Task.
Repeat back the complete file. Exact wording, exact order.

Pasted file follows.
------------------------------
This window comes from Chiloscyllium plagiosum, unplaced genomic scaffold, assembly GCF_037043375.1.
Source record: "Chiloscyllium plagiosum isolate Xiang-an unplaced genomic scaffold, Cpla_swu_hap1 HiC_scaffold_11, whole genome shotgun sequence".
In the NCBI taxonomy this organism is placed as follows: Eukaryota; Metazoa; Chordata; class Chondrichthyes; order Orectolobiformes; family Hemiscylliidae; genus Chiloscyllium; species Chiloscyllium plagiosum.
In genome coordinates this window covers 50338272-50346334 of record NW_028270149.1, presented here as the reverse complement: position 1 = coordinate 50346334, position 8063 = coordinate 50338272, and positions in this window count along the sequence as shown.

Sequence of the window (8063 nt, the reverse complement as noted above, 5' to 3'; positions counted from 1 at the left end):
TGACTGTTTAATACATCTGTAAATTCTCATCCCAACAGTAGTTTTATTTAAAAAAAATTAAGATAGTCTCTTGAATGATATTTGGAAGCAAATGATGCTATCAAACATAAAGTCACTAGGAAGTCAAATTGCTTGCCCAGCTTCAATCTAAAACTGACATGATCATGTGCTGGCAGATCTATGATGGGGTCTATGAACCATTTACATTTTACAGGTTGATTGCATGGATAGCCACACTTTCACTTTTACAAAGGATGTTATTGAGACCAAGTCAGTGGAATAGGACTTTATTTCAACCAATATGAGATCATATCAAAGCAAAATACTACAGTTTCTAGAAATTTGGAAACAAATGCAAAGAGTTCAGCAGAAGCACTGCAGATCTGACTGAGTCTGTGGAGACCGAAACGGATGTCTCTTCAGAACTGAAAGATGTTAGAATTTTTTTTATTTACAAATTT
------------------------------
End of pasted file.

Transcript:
This window comes from Chiloscyllium plagiosum, unplaced genomic scaffold, assembly GCF_037043375.1.
Source record: "Chiloscyllium plagiosum isolate Xiang-an unplaced genomic scaffold, Cpla_swu_hap1 HiC_scaffold_11, whole genome shotgun sequence".
In the NCBI taxonomy this organism is placed as follows: Eukaryota; Metazoa; Chordata; class Chondrichthyes; order Orectolobiformes; family Hemiscylliidae; genus Chiloscyllium; species Chiloscyllium plagiosum.
In genome coordinates this window covers 50338272-50346334 of record NW_028270149.1, presented here as the reverse complement: position 1 = coordinate 50346334, position 8063 = coordinate 50338272, and positions in this window count along the sequence as shown.

Sequence of the window (8063 nt, the reverse complement as noted above, 5' to 3'; positions counted from 1 at the left end):
TGACTGTTTAATACATCTGTAAATTCTCATCCCAACAGTAGTTTTATTTAAAAAAAATTAAGATAGTCTCTTGAATGATATTTGGAAGCAAATGATGCTATCAAACATAAAGTCACTAGGAAGTCAAATTGCTTGCCCAGCTTCAATCTAAAACTGACATGATCATGTGCTGGCAGATCTATGATGGGGTCTATGAACCATTTACATTTTACAGGTTGATTGCATGGATAGCCACACTTTCACTTTTACAAAGGATGTTATTGAGACCAAGTCAGTGGAATAGGACTTTATTTCAACCAATATGAGATCATATCAAAGCAAAATACTACAGTTTCTAGAAATTTGGAAACAAATGCAAAGAGTTCAGCAGAAGCACTGCAGATCTGACTGAGTCTGTGGAGACCGAAACGGATGTCTCTTCAGAACTGAAAGATGTTAGAATTTTTTTTATTTACAAATTT